I was waiting till I could grab a picture of Caroline to post this, but you wonderful folks keep applying and I’m not here to grab a picture of her during work hours. So imagine a very smart and capable young lady smiling, standing behind the counter ready to help you find your beef, chicken, milk, etc.
Just in time too. We have a cow going to the processor tomorrow so a whole new load of beef is coming next week. Plus we have three more hogs going to the processor shortly so porky goodness will start trickling in over the next few weeks. Why weeks? Because real wood smoked BBQ takes longer to process than a pork chop. So we pick up over several weeks as items become available. Beef doesn’t have that issue as everything is a cut of meat.
We didn’t make our normal meetup for chicken this week but that is because we are well stocked on chicken and eggs, except for the things our chicken farmer was out of anyway. I’ll make that meet next week when she’s had time to process some new birds.
So come on by the store this week and say hello to Caroline and congratulate her on her new job.
First let me post the actual job ad Jeanette wrote.
Ninja Cow Farm is a small family farm located in Raleigh which sells grass fed and finished beef, pasture raised pork, chicken and lamb. We have been in business for over 7 years on Old Stage Road. Ninja Cow Farm store is looking for a part time sales associate to work at our farm store. The successful candidate must have exceptional customer service skills, be self-motivated, and a team player. This position would be roughly 9 hours a week (Wednesdays and Thursdays from 1:30-6 pm) with potential for additional hours when needed. Outside of running the register and assisting customers as needed, there is some heavy lifting (up to 25lbs) in order to restock. The ideal candidate should be knowledgeable or at least willing to learn and understand the benefits of clean eating, cuts of meat, cooking from scratch and consuming raw products.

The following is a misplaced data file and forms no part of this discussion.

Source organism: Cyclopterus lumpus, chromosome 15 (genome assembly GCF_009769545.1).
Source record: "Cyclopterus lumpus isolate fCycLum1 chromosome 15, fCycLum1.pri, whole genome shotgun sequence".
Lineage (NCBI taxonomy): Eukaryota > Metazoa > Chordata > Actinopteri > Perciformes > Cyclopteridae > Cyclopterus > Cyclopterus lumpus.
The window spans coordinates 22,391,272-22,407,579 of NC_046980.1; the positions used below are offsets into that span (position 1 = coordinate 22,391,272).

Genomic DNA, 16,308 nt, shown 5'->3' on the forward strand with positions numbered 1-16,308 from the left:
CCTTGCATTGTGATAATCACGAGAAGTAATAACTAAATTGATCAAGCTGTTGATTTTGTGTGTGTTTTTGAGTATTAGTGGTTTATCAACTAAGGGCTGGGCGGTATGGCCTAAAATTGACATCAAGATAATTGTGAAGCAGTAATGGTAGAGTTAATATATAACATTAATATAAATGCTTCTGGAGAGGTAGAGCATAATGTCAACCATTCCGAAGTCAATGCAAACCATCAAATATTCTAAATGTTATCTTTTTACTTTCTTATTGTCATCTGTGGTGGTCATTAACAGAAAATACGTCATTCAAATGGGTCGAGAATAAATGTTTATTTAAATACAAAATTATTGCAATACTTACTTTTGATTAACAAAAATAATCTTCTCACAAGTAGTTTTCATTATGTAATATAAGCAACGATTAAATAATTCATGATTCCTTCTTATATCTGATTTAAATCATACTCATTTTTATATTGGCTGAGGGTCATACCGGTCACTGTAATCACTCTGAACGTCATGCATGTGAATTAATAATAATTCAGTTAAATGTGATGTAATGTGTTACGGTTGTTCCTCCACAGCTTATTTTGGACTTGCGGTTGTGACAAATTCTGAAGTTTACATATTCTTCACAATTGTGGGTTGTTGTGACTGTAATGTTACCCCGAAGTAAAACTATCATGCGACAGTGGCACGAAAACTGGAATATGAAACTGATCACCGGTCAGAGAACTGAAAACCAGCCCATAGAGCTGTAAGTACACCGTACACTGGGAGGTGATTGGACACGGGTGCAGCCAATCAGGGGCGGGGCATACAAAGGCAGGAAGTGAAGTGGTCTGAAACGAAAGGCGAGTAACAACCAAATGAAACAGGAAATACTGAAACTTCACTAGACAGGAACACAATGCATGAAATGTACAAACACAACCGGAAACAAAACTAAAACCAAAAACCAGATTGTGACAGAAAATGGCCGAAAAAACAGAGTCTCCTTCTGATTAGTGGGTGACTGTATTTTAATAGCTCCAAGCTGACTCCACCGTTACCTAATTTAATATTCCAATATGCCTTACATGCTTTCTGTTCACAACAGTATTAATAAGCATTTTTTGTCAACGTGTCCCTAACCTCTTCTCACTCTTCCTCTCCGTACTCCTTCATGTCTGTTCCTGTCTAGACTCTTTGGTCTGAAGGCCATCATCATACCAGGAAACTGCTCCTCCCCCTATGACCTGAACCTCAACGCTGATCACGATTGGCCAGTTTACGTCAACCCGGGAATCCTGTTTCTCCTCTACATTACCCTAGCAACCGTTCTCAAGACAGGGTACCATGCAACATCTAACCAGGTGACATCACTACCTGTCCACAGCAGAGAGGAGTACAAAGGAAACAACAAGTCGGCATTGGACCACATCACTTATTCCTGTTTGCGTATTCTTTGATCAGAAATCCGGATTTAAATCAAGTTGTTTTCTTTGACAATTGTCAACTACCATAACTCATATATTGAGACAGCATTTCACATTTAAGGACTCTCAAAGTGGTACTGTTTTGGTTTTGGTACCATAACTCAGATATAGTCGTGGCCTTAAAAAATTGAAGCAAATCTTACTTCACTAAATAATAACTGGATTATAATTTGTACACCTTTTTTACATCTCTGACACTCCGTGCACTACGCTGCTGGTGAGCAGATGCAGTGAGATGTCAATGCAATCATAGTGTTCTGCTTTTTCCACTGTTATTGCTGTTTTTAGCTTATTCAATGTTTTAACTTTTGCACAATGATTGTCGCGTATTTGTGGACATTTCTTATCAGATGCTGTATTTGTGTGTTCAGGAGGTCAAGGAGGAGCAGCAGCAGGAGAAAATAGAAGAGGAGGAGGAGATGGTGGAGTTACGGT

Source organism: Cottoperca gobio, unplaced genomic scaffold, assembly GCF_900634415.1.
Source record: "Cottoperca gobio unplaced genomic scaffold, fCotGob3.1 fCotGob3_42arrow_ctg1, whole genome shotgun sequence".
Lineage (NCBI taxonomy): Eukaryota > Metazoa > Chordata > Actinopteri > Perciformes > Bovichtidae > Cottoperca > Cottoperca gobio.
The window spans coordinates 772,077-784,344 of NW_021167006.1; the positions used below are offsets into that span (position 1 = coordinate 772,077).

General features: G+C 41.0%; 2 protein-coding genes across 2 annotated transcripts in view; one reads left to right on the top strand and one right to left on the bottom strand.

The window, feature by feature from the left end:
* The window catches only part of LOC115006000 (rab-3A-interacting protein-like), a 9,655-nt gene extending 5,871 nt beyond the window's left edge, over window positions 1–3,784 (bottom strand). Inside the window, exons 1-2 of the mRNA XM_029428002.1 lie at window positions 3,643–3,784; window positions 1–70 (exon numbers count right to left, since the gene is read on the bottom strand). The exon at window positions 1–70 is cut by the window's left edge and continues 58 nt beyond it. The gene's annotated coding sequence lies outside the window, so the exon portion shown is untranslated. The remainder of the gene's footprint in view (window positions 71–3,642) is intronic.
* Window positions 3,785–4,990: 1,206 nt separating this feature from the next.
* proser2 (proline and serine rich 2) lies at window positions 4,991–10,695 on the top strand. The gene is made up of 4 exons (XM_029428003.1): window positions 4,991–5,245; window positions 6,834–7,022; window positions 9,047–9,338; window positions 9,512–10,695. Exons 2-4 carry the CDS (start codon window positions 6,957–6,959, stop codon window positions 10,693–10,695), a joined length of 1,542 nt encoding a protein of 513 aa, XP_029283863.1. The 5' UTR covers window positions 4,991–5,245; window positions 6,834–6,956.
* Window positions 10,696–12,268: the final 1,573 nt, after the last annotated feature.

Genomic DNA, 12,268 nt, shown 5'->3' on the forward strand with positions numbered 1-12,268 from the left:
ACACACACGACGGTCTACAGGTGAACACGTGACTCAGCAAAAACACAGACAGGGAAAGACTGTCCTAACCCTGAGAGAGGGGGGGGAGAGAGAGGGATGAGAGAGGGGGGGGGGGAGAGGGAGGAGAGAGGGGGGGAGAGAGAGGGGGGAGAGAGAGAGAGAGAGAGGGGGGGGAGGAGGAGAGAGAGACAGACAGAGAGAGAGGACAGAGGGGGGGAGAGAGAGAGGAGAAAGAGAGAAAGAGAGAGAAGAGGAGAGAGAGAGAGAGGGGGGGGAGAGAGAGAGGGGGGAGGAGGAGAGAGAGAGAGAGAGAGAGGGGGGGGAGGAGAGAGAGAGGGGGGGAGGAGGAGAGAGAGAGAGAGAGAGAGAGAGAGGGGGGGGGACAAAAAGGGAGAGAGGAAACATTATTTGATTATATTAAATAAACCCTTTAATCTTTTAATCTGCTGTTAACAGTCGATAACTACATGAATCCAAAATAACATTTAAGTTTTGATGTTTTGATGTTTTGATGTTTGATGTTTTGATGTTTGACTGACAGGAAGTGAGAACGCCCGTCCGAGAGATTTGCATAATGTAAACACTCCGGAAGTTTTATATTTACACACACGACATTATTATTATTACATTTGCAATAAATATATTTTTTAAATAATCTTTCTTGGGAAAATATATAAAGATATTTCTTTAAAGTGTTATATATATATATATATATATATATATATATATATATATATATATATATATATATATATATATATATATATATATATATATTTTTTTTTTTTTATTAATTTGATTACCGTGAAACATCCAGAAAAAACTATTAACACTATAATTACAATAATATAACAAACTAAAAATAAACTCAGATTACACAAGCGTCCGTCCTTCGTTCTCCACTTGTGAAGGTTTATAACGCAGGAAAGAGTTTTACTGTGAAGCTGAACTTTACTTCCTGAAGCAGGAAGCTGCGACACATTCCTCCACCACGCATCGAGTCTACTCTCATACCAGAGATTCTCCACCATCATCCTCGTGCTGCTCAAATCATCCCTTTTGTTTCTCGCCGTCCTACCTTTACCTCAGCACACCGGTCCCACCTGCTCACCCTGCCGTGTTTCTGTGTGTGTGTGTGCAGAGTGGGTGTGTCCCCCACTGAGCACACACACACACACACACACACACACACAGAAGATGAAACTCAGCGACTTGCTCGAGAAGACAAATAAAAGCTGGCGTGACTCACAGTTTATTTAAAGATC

I am a former homeschooling momma where this job was perfect because it allowed me to work a few hours a week plus continue to school my son. The store has wifi so my son was able to do his on line work for not only high school but also his college classes. He learned some public speaking by greeting and helping customers carry their bags, he helped unload beef, chicken and pork so learned about different cuts of animals and he assisted me in picking new products for the shelves.
Ok, now I can tell what is going on.
First, no, Jeanette is not leaving. She’s been doing a ton of work to get and keep the store running for a long time, with little help from me. And she’s to the point of needing to take some time off here or there. That was doable in the past because I had a gaggle of kids running around who could take a shift here or there to give her a break. But my days of having hot and cold running kids available and underfoot is over.
The Princess is 100% a teenager with a license, activities, a job, and is visiting colleges
And Wildflower has become a volleyball demon, playing nonstop both in and out of town on multiple teams.
Their schedules are worse than mine, and mine is pretty bad. Their days of being in the house and available to take a last minute shift, or even a planned three months in advance shift, are over.
So while we have Jasper and True to take a days in the store, we need another adult who can handle the rest of the job, like receiving stock, handling customer credits, placing orders, etc. So we need someone who can take some light steady hours and then fill in for Jeanette here or there when she needs to be out.
This is an ideal job for someone already interested in our industry, specifically the foodie side of the industry. Someone who is maybe a mom starting to look for something to do outside of the house now that the kids are a bit more stable. Someone who is adept at cooking is a plus because education is a large part of what we do, helping our customers learn to meal prep and prepare cuts they haven’t used before or are trying to learn about.
I’d have my wife, who is suddenly without children at home to school with the last one going to school next month, and who is adept at cooking, and is already trained in the store, apply for the job. But she has informed me that once the kids go back to school, she will be taking a BREAK after 14 years of homeschooling and I can just shut up about her getting a job for a while. So my marriage difficulty is your opportunity. Send me an email if you are interested. firstname.lastname@example.org
You’d have to live under a rock to not know about the supply chain issues we are all facing. Diesel prices are crazy, you can’t get tires, and the grocery store has empty shelves….again.
But our supply chain is much shorter and has different kinks.
Pork We are mid switch from our pigs raised here on the farm to our new pork farmer. It took a bit to get things moving and we ran short on pork for a few weeks, especially on our most common items.
Chicken Our chicken farmer usually meets us every week. We get chicken and dairy products on the same delivery. But with fuel prices so high, we don’t get to meet every week now. We only meet if the order is big enough to justify the trip. And she’s behind on growing birds. Again. So a lot of what we order isn’t available when we order it, which makes the “is it worth the drive” game even harder to play. And now there is some bird flu going around and she can’t get chicks. Chicken has been a mess the past few weeks.